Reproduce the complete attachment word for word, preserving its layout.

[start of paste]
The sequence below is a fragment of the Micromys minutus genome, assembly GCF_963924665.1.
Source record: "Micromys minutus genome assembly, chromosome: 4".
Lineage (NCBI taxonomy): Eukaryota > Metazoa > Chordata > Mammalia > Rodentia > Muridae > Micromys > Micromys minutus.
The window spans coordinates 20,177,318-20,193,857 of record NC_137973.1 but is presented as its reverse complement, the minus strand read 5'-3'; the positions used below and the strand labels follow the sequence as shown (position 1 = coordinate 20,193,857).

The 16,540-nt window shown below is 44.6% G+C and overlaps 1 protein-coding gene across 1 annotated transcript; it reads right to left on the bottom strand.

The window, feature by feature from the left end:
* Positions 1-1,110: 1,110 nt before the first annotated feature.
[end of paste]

The sequence below is a fragment of the Micromys minutus genome, assembly GCF_963924665.1.
Source record: "Micromys minutus genome assembly, chromosome: 4".
Lineage (NCBI taxonomy): Eukaryota > Metazoa > Chordata > Mammalia > Rodentia > Muridae > Micromys > Micromys minutus.
The window spans coordinates 20,177,318-20,193,857 of record NC_137973.1 but is presented as its reverse complement, the minus strand read 5'-3'; the positions used below and the strand labels follow the sequence as shown (position 1 = coordinate 20,193,857).

The 16,540-nt window shown below is 44.6% G+C and overlaps 1 protein-coding gene across 1 annotated transcript; it reads right to left on the bottom strand.

The window, feature by feature from the left end:
* Positions 1-1,110: 1,110 nt before the first annotated feature.